As part of celebrating the 40th anniversary of the Literary Press Group of Canada, All Lit Up has started a CanLit Rewind blog, stating they “will be highlighting books from our publishers that either helped launch a new voice in CanLit or made an impact at the press it was published with”. All Lit Up recently focused on Where the Sun Shines Best by Austin Clarke, released by Guernica Editions in 2013.
All Lit Up begins by stating “Where the Sun Shines Best by Austin Clarke is just as relevant today as it was the day it hit bookshelves. From Kandahar to Bridgetown to Mississauga, Ontario, Where the Sun Shines Best encompasses a tragedy of epic scope: based on a true-life act of violence, three Canadian soldiers awaiting deployment to Afghanistan beat a homeless man to death on the steps of their armoury after a night of heavy drinking”.
Clarke uses “long-form narrative poetry to discuss a very difficult topic without scaring off readers”. Clarke, who has many major awards and nominations under his belt, manages to write “in a way that both reveals objective facts and circumstances, and brings to light the subtleties of humanity and its capacity for compassion and love”.
Referring to statements made by Guernica Editions about Where the Sun Shines Best, All Lit Up states “it was an honour for Guernica Editions to publish such an important work”. All Lit Up also notes that the book strongly confirmed for Guernica the kind of “essential work they were doing and their place among other Canadian publishers”. The ways that Clarke’s poetry “brings up crucial social issues that are affecting our society and breaks down shallow assumptions” paved the way for Guernica’s new mandate, “No Borders, No Limits”, with the mission of “publish[ing] texts that make the world a better and more peaceful place”.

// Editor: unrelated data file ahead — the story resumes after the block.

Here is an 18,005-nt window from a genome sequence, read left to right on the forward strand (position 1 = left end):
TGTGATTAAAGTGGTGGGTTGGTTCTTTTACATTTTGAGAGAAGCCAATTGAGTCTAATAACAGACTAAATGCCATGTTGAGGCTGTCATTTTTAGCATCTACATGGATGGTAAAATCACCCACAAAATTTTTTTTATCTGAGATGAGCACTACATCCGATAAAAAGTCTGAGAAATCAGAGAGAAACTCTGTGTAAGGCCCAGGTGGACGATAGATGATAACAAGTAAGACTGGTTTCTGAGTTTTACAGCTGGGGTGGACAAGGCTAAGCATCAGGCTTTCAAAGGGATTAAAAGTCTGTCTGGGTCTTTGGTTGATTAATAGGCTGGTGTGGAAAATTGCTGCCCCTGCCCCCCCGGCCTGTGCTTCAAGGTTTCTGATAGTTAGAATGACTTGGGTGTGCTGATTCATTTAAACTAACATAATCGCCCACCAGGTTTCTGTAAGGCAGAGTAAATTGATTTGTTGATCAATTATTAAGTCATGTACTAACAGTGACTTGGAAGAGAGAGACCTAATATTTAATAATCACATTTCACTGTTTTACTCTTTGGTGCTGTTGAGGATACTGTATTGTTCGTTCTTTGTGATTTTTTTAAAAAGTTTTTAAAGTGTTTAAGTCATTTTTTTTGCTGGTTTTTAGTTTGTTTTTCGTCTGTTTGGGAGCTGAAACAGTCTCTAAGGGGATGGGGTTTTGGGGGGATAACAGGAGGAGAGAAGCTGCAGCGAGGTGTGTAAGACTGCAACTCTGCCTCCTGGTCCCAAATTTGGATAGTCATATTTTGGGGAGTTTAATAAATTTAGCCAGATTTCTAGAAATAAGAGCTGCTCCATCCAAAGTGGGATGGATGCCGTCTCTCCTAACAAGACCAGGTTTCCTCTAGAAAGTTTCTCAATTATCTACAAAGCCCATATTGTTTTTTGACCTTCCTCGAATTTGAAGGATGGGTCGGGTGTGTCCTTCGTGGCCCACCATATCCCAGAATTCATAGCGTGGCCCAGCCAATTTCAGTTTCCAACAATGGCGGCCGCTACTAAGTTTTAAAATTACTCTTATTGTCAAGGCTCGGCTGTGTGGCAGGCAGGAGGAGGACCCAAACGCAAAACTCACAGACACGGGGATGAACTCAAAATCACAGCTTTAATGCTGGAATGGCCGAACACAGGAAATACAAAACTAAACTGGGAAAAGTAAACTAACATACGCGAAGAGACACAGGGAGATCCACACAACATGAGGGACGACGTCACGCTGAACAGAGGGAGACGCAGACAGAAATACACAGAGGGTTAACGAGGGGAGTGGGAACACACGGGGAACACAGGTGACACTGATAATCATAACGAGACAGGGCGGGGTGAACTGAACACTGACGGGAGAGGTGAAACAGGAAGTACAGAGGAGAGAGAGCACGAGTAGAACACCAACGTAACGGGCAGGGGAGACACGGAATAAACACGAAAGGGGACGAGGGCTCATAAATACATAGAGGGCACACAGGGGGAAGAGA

Austin Clarke is the writer of ten novels, six short story collections, and three memoirs in the United States, England, Canada, Australia, and Holland. His books have been shortlisted for many awards, and have received numerous literary prizes. In 2003 he had a private audience with Queen Elizabeth in honor of his Commonwealth Prize for his tenth novel, The Polished Hoe, and in 1992 he was honored with a Toronto Arts Award for Lifetime Achievement in Literature. In 1998 he was invested with the Order of Canada, and in 1999 he received the Martin Luther King Junior Award for Excellence in Writing. His book In Your Crib, a “lyrical plea, both indictment and lamentation, and a powerful account of the ongoing struggle for racial equality” was released by Guernica Editions earlier this year.